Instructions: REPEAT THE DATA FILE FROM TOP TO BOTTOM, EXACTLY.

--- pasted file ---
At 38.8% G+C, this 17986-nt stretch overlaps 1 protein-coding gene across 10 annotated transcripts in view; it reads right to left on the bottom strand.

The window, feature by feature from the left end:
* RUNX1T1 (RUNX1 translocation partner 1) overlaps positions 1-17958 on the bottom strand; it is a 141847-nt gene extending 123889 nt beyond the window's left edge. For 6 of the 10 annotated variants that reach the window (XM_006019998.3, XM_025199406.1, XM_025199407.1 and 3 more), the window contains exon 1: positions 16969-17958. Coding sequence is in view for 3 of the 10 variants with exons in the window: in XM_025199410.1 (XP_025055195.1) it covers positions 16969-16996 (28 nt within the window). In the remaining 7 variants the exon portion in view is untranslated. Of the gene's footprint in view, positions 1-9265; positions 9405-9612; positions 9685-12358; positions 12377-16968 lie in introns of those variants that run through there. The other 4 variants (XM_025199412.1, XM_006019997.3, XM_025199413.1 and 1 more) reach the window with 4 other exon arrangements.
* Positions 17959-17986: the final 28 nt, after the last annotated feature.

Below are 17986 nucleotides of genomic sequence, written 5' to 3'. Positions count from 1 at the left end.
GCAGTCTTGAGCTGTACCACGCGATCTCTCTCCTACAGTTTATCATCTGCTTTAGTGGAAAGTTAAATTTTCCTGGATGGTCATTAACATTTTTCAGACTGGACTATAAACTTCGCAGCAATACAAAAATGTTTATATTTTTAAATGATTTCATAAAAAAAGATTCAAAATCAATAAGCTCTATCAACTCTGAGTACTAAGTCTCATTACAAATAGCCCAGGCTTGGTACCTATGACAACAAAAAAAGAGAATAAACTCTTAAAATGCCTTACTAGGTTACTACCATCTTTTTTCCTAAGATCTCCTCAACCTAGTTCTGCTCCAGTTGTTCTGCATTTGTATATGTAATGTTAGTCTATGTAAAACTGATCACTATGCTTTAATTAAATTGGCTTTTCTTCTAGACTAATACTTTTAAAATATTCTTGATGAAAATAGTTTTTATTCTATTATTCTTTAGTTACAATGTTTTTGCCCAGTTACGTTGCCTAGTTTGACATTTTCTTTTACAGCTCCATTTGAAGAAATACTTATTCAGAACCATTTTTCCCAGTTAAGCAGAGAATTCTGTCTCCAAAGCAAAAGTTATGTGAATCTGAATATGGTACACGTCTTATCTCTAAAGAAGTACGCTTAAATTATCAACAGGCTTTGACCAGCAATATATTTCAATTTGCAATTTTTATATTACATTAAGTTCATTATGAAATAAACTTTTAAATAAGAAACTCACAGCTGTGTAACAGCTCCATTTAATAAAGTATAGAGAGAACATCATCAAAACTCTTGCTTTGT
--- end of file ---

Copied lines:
At 38.8% G+C, this 17986-nt stretch overlaps 1 protein-coding gene across 10 annotated transcripts in view; it reads right to left on the bottom strand.

The window, feature by feature from the left end:
* RUNX1T1 (RUNX1 translocation partner 1) overlaps positions 1-17958 on the bottom strand; it is a 141847-nt gene extending 123889 nt beyond the window's left edge. For 6 of the 10 annotated variants that reach the window (XM_006019998.3, XM_025199406.1, XM_025199407.1 and 3 more), the window contains exon 1: positions 16969-17958. Coding sequence is in view for 3 of the 10 variants with exons in the window: in XM_025199410.1 (XP_025055195.1) it covers positions 16969-16996 (28 nt within the window). In the remaining 7 variants the exon portion in view is untranslated. Of the gene's footprint in view, positions 1-9265; positions 9405-9612; positions 9685-12358; positions 12377-16968 lie in introns of those variants that run through there. The other 4 variants (XM_025199412.1, XM_006019997.3, XM_025199413.1 and 1 more) reach the window with 4 other exon arrangements.
* Positions 17959-17986: the final 28 nt, after the last annotated feature.

Below are 17986 nucleotides of genomic sequence, written 5' to 3'. Positions count from 1 at the left end.
GCAGTCTTGAGCTGTACCACGCGATCTCTCTCCTACAGTTTATCATCTGCTTTAGTGGAAAGTTAAATTTTCCTGGATGGTCATTAACATTTTTCAGACTGGACTATAAACTTCGCAGCAATACAAAAATGTTTATATTTTTAAATGATTTCATAAAAAAAGATTCAAAATCAATAAGCTCTATCAACTCTGAGTACTAAGTCTCATTACAAATAGCCCAGGCTTGGTACCTATGACAACAAAAAAAGAGAATAAACTCTTAAAATGCCTTACTAGGTTACTACCATCTTTTTTCCTAAGATCTCCTCAACCTAGTTCTGCTCCAGTTGTTCTGCATTTGTATATGTAATGTTAGTCTATGTAAAACTGATCACTATGCTTTAATTAAATTGGCTTTTCTTCTAGACTAATACTTTTAAAATATTCTTGATGAAAATAGTTTTTATTCTATTATTCTTTAGTTACAATGTTTTTGCCCAGTTACGTTGCCTAGTTTGACATTTTCTTTTACAGCTCCATTTGAAGAAATACTTATTCAGAACCATTTTTCCCAGTTAAGCAGAGAATTCTGTCTCCAAAGCAAAAGTTATGTGAATCTGAATATGGTACACGTCTTATCTCTAAAGAAGTACGCTTAAATTATCAACAGGCTTTGACCAGCAATATATTTCAATTTGCAATTTTTATATTACATTAAGTTCATTATGAAATAAACTTTTAAATAAGAAACTCACAGCTGTGTAACAGCTCCATTTAATAAAGTATAGAGAGAACATCATCAAAACTCTTGCTTTGT